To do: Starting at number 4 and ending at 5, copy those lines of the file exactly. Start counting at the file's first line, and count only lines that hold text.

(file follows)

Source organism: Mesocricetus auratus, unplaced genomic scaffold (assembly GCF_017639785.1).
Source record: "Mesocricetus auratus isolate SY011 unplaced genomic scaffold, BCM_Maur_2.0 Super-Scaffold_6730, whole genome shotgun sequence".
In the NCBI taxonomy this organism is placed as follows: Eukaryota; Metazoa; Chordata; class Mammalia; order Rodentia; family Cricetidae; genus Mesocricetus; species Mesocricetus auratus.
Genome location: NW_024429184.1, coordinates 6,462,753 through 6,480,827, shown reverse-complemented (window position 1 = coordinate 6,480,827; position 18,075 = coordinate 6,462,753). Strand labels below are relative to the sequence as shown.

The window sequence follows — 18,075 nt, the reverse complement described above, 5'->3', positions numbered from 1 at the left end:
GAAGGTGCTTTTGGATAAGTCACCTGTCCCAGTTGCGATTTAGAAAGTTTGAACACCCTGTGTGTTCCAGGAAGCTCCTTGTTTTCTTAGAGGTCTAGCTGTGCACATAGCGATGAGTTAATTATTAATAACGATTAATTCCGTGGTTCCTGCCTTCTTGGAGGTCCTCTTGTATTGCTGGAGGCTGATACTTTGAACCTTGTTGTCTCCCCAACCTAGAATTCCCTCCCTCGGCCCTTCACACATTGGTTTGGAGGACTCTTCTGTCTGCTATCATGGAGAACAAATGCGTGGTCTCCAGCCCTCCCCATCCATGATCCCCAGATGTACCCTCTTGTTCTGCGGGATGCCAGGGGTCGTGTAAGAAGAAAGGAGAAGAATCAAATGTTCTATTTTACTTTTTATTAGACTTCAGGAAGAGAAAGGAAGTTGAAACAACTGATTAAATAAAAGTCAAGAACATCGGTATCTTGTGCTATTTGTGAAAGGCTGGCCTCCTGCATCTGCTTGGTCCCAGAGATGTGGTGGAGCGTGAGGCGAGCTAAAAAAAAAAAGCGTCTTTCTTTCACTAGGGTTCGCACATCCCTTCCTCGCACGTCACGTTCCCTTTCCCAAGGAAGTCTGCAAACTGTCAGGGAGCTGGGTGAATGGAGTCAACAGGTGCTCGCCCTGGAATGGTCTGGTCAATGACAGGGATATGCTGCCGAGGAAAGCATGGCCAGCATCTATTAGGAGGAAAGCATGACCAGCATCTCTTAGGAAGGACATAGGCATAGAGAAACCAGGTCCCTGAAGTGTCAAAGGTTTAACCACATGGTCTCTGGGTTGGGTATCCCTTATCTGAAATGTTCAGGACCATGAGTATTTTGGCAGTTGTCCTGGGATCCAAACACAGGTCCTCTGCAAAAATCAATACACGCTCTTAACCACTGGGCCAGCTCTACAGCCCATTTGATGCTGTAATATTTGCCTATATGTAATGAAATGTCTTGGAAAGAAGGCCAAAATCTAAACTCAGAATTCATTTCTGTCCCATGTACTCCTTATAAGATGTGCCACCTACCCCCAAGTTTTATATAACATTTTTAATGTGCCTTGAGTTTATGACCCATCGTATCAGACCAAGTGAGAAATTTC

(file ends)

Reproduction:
Genome location: NW_024429184.1, coordinates 6,462,753 through 6,480,827, shown reverse-complemented (window position 1 = coordinate 6,480,827; position 18,075 = coordinate 6,462,753). Strand labels below are relative to the sequence as shown.

The window sequence follows — 18,075 nt, the reverse complement described above, 5'->3', positions numbered from 1 at the left end: